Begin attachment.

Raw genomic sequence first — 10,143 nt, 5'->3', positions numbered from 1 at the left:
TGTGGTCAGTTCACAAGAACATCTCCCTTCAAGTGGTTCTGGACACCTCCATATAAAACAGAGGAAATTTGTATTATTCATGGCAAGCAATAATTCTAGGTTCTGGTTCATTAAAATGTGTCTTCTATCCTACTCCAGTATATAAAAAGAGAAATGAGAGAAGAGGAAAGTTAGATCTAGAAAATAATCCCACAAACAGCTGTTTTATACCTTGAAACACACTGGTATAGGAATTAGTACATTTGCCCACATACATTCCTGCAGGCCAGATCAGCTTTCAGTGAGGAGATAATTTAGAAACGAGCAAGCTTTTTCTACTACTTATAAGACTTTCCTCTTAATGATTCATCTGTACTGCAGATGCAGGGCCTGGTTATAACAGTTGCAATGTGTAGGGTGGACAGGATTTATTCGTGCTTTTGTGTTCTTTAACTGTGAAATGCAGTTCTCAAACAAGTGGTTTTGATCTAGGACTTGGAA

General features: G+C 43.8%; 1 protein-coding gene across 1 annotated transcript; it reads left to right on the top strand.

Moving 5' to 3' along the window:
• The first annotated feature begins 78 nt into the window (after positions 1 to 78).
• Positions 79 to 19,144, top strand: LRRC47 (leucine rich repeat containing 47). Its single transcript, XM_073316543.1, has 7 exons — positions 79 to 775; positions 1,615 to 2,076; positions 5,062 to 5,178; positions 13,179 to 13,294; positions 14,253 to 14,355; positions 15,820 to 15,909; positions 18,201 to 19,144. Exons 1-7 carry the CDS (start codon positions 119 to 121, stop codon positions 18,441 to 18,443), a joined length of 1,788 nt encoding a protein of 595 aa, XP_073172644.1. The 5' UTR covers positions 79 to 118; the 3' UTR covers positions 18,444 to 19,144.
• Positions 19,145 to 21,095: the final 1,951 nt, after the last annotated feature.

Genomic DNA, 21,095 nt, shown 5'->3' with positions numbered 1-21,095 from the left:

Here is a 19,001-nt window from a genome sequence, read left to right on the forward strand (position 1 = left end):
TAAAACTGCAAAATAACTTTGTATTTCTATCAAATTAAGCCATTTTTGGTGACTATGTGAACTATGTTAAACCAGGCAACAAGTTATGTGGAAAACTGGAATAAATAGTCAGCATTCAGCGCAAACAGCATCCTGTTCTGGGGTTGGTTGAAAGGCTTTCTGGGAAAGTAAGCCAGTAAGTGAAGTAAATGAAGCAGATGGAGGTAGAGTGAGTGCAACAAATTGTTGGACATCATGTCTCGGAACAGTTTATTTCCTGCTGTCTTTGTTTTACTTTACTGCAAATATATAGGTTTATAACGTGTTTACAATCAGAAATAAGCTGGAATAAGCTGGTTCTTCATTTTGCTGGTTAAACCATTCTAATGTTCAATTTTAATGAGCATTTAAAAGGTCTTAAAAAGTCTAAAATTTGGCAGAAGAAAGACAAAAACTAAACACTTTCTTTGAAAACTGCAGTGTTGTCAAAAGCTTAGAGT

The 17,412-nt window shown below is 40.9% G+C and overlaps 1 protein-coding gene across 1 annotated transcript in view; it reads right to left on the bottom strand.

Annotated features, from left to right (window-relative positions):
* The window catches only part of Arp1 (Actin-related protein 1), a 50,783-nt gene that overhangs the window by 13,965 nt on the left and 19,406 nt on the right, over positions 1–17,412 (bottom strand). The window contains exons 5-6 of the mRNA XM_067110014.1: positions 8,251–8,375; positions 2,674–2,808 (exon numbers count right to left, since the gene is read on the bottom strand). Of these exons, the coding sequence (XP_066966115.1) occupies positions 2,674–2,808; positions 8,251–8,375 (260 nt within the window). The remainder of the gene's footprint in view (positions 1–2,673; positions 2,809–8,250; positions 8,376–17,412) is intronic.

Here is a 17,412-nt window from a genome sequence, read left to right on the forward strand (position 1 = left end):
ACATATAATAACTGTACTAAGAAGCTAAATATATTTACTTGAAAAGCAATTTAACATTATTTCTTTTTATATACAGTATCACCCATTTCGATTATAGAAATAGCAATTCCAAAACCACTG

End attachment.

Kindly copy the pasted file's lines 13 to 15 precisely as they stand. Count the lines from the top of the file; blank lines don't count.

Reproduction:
* The window catches only part of Arp1 (Actin-related protein 1), a 50,783-nt gene that overhangs the window by 13,965 nt on the left and 19,406 nt on the right, over positions 1–17,412 (bottom strand). The window contains exons 5-6 of the mRNA XM_067110014.1: positions 8,251–8,375; positions 2,674–2,808 (exon numbers count right to left, since the gene is read on the bottom strand). Of these exons, the coding sequence (XP_066966115.1) occupies positions 2,674–2,808; positions 8,251–8,375 (260 nt within the window). The remainder of the gene's footprint in view (positions 1–2,673; positions 2,809–8,250; positions 8,376–17,412) is intronic.

Here is a 17,412-nt window from a genome sequence, read left to right on the forward strand (position 1 = left end):
ACATATAATAACTGTACTAAGAAGCTAAATATATTTACTTGAAAAGCAATTTAACATTATTTCTTTTTATATACAGTATCACCCATTTCGATTATAGAAATAGCAATTCCAAAACCACTG